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Check Out The Denton Sludge/Doom Metal Band’s Crusher Of An 11-Minute Standout Track From Its Just-Released Debut Album.

Welcome to Song of the Day, where we hip you to all the new local releases you should be caring about. By highlighting one new North Texas-sprung tune every week day, our hope is that you’ll find something new to love about the rich and abundant DFW music scene five days a week.

Doomfall – “Birthrite”
RIYL: The idea that doom and sludge metal are a spectrum.
What Else You Should Know: Doom and sludge metal both have earmarks that include heaviness, low tempo, simple rhythm guitar melodies and an underlying sense of darkness. As such, they are not only intersectional and often confused for one another, but they are so niche and specific that artists who delve into the genres oftentimes can’t do so without sounding like a carbon copy of an akin predecessor.

Doomfall is not one of those bands.

The Denton sludge/doom metal band (featuring members of Upsetting and Orcanaut) meets the aforementioned criteria, but it puts its own spin on it in contrasting cleanly-sung vocals from Katie Puryear with gravelly, shredded screams from guitarist Hayden Kirkby.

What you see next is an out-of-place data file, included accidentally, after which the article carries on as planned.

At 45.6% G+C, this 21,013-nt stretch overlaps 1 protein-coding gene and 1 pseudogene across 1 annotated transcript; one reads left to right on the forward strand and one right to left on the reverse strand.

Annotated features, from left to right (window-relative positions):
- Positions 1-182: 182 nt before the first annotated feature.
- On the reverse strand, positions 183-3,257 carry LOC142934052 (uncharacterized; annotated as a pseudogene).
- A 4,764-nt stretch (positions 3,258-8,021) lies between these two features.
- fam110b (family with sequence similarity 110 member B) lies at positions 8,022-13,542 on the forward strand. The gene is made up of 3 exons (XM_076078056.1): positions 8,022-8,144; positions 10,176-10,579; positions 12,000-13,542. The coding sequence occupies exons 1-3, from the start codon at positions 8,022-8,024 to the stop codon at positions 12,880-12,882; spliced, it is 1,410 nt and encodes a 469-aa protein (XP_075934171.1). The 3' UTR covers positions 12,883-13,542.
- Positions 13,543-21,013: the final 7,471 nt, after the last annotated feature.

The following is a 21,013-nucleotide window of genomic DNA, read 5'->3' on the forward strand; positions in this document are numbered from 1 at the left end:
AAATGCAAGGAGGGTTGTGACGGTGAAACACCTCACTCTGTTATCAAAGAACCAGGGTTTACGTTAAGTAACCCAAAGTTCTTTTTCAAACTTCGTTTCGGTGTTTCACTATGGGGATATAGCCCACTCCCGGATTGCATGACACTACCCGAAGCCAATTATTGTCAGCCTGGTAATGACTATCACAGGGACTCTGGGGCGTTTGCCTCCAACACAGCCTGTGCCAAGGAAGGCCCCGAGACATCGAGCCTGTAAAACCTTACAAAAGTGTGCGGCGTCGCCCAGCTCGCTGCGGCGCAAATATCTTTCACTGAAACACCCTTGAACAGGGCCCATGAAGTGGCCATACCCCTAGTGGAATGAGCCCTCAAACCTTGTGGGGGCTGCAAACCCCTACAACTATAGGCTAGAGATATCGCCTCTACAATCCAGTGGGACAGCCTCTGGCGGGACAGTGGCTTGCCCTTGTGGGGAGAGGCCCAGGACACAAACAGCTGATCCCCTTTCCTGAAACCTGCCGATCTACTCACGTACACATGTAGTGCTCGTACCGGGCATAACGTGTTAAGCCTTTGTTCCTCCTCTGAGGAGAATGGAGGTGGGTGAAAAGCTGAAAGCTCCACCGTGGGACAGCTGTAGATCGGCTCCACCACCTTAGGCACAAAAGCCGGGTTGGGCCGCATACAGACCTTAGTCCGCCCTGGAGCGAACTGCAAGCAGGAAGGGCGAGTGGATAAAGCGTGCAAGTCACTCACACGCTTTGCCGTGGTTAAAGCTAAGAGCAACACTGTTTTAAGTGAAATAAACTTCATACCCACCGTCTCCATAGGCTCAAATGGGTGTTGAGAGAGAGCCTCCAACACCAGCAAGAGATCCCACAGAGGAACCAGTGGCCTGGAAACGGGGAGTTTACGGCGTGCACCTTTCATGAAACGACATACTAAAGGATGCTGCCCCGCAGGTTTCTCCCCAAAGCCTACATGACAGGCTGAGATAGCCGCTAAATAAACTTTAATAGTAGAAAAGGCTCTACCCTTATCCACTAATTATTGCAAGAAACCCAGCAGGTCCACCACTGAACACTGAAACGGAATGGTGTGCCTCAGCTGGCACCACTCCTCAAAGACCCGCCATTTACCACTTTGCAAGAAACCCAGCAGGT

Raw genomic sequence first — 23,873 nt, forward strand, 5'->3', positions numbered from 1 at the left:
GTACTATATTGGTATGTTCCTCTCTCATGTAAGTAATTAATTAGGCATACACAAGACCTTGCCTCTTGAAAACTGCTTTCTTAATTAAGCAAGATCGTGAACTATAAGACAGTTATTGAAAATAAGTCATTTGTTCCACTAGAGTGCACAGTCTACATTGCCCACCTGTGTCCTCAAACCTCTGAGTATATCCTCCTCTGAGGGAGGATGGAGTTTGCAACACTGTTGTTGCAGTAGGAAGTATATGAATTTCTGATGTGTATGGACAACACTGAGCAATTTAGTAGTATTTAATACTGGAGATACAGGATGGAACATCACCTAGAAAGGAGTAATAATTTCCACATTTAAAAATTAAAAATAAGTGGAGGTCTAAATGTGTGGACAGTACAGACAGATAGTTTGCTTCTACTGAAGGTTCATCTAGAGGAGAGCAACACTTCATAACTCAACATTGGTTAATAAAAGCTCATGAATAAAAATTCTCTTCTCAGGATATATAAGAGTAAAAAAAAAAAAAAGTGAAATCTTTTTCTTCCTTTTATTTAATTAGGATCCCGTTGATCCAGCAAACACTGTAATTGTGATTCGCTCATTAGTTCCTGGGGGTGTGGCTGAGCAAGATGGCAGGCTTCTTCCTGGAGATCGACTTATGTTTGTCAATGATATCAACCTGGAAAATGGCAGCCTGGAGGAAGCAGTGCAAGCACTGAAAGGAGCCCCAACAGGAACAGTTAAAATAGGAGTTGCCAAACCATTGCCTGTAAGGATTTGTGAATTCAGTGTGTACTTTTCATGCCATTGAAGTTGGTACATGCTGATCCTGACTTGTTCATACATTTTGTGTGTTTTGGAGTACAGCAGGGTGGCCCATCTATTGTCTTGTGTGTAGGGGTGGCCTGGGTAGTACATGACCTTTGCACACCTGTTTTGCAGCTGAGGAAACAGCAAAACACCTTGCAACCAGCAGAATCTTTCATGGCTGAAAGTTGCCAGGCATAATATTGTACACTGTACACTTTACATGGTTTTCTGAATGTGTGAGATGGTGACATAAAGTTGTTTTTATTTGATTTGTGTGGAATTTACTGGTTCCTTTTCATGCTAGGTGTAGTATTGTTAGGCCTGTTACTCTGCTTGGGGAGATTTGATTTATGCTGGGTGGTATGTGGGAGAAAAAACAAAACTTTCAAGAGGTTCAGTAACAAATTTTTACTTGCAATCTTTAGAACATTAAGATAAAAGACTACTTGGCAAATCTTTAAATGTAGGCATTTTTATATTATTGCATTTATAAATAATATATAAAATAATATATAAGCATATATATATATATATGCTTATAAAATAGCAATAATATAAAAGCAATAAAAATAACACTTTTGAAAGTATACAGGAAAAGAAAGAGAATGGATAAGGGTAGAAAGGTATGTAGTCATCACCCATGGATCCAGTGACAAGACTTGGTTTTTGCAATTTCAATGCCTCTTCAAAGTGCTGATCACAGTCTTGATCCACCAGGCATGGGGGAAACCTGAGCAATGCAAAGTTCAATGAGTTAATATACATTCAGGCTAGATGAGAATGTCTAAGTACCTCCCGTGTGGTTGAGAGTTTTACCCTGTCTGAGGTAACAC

Admittedly, the lead guitar instrumental at the beginning of the track is a tad cliched and makes the song start off on some rather dramatic footing, but where Doomfall falls short, the band more than makes up for as the song progresses. Your run-of-the-mill Electric Wizard enthusiasts wouldn’t be able to make dynamic changes with as much effectiveness and emphasis as what we hear in this track. And, despite the song’s 11-minute length, it’s quite engaging and even friendly to listeners who don’t have the attention span to listen to something like Sleep’s Dopesmoker.

But most importantly, the vocals add just as much value to the listening experience as the instrumentals do. While Puryear is a skilled vocalist, she doesn’t try to sound operatic, and because she sounds relaxed, it leaves more personality to be deciphered. Kirkby also doesn’t resort to theatrics in his vocal performance, and that, in turn, also makes his presence sound more natural.

There are many moving parts to explicate here, but they morph together into this rager of a tinnitus-inducing track, and while it isn’t devoid of blemish, it’s still a strong testament to just how much imagination is left in genres as seemingly barren as sludge and doom metal.

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